Image of the Earth and the Moon as captured by Aditya L1. (Photo | ISRO)
Image of the Earth and the Moon as captured by Aditya L1. (Photo | ISRO)

Aditya sets out to shine torch on Sun

It is also expected to provide a better scientific understanding of the Sun’s activities and their probable impacts on Earth, the other planets, and their satellites.

India’s first space-based mission to study the Sun left its earthly orbit at 2 am on Tuesday. The Aditya-L1 craft started on a 110-day journey to Lagrange point 1 (L1), a location in space 1.5 million km away, where it will be placed in an orbit to gaze at the sun unobstructed. This point, a hundredth of the distance between the Earth and the Sun, is where the gravitational forces of the two celestial bodies balance out. This allows the satellite to remain in position with reduced fuel consumption.

The scientific community is excited. The craft is carrying seven payloads to study the Sun’s photosphere (surface), corona (outermost layers), and chromosphere (a thin layer between the photosphere and the corona) using electromagnetic, particle and magnetic field detectors. Using the special vantage of L1, four payloads will directly view the Sun, while the other three will conduct in situ studies of particles and fields near L1. These will relay important data on how the Sun affects its planets, and would help understand the corona and explosive bursts of plasma from it that cause intense geomagnetic storms on Earth. These storms can disrupt power grids and telecommunication networks, and expose astronauts to dangerous doses of radiation. The data will also help understand other eruptions of intense high-energy radiation from the Sun’s surface called solar flares. These flares too cause radio and magnetic disturbances on Earth. It is also expected to provide a better scientific understanding of the Sun’s activities and their probable impacts on Earth, the other planets, and their satellites.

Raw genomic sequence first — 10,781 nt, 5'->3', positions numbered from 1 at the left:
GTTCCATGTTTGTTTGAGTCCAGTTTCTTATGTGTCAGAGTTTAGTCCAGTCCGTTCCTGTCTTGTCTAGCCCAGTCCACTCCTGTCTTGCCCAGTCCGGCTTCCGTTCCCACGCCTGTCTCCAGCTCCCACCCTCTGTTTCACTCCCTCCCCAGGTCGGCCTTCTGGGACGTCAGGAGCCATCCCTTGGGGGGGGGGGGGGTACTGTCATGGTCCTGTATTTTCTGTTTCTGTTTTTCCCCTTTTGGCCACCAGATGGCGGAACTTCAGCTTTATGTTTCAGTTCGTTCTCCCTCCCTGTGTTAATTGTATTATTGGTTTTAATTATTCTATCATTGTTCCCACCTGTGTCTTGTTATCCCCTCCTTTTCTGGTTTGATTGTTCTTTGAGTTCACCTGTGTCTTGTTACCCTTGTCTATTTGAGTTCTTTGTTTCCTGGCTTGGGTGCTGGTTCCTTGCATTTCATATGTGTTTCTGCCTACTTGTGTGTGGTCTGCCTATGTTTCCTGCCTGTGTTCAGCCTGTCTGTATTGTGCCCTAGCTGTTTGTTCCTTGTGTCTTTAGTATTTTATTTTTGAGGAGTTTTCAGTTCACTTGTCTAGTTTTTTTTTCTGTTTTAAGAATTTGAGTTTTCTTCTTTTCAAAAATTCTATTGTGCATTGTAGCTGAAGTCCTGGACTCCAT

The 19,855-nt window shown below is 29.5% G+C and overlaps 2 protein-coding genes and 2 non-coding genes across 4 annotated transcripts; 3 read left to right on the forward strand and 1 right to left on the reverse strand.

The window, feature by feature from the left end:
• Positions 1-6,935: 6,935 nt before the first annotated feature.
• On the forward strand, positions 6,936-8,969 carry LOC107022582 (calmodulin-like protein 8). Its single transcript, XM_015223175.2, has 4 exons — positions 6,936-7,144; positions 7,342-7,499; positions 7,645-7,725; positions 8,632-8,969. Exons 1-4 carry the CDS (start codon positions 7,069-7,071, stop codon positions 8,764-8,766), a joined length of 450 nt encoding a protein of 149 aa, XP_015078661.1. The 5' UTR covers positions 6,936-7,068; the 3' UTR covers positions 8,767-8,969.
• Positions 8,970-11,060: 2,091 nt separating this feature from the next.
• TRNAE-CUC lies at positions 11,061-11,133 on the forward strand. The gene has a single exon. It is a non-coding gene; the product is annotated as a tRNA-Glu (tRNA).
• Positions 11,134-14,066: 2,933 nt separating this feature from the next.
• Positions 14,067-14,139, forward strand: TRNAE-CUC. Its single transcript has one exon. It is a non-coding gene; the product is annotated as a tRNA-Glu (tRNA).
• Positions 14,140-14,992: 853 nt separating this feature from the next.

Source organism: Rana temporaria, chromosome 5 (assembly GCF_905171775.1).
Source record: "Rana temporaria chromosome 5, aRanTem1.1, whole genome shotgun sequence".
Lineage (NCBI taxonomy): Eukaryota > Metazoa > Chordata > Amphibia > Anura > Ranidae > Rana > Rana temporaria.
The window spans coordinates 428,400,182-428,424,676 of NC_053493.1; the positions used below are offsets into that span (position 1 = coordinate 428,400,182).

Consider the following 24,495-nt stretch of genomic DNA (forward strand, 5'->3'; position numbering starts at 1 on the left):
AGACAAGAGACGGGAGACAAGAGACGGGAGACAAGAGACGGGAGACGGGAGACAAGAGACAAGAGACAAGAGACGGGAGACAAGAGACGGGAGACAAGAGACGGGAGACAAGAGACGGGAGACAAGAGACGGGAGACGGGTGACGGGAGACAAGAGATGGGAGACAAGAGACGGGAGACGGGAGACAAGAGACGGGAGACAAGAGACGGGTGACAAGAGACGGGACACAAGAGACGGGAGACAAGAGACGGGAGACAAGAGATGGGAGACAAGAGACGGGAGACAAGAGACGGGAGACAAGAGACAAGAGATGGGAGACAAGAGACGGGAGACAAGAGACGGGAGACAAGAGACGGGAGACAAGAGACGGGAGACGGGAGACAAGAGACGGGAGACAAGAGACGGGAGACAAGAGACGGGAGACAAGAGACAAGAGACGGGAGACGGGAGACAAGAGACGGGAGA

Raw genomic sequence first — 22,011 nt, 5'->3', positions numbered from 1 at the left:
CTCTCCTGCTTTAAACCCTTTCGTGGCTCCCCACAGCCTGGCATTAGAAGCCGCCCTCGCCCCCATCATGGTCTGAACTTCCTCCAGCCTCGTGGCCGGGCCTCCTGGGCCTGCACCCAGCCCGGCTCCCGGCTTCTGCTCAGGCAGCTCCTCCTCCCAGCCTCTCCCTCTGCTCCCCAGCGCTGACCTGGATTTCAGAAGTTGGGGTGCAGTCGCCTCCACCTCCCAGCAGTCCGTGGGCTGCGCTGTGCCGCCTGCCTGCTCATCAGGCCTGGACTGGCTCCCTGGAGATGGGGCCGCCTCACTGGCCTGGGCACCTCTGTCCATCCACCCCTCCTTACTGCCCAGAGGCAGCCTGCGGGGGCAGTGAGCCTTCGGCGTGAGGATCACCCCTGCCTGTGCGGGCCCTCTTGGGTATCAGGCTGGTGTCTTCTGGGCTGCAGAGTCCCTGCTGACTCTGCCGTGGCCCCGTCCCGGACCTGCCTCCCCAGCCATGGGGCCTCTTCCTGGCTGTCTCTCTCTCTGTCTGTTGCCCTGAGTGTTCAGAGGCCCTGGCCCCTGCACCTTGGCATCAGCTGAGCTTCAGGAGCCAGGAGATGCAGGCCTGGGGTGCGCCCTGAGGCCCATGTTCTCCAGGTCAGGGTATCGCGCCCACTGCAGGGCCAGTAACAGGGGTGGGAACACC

The public’s excitement over Aditya-L1 is dwarfed by the euphoria following the Chandrayaan 3 moon landing. But this mission is critical for science. That is why there are five similar solar missions being conducted at present—NASA and the European Space Agency’s Solar and Heliospheric Observatory, NASA’s STEREO-A, Solar Dynamics Observatory, Parker Solar Probe, and the ESA-led Solar Orbiter. As we wait for Aditya to begin its observations from L1, scientists at the Indian Space Research Organisation are keeping their fingers crossed on whether Chandrayaan 3’s lander Vikram and rover Pragyaan can be revived over the next couple of days to resume experiments. The Sun that Aditya has set out to explore will rise on the lunar south pole on September 22, hopefully recharging Vikram and Pragyaan’s solar panels to begin ‘Chandrayaan 3-2.0’. Meanwhile, Aditya is speeding out to shine its torch on the Sun.

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The New Indian Express
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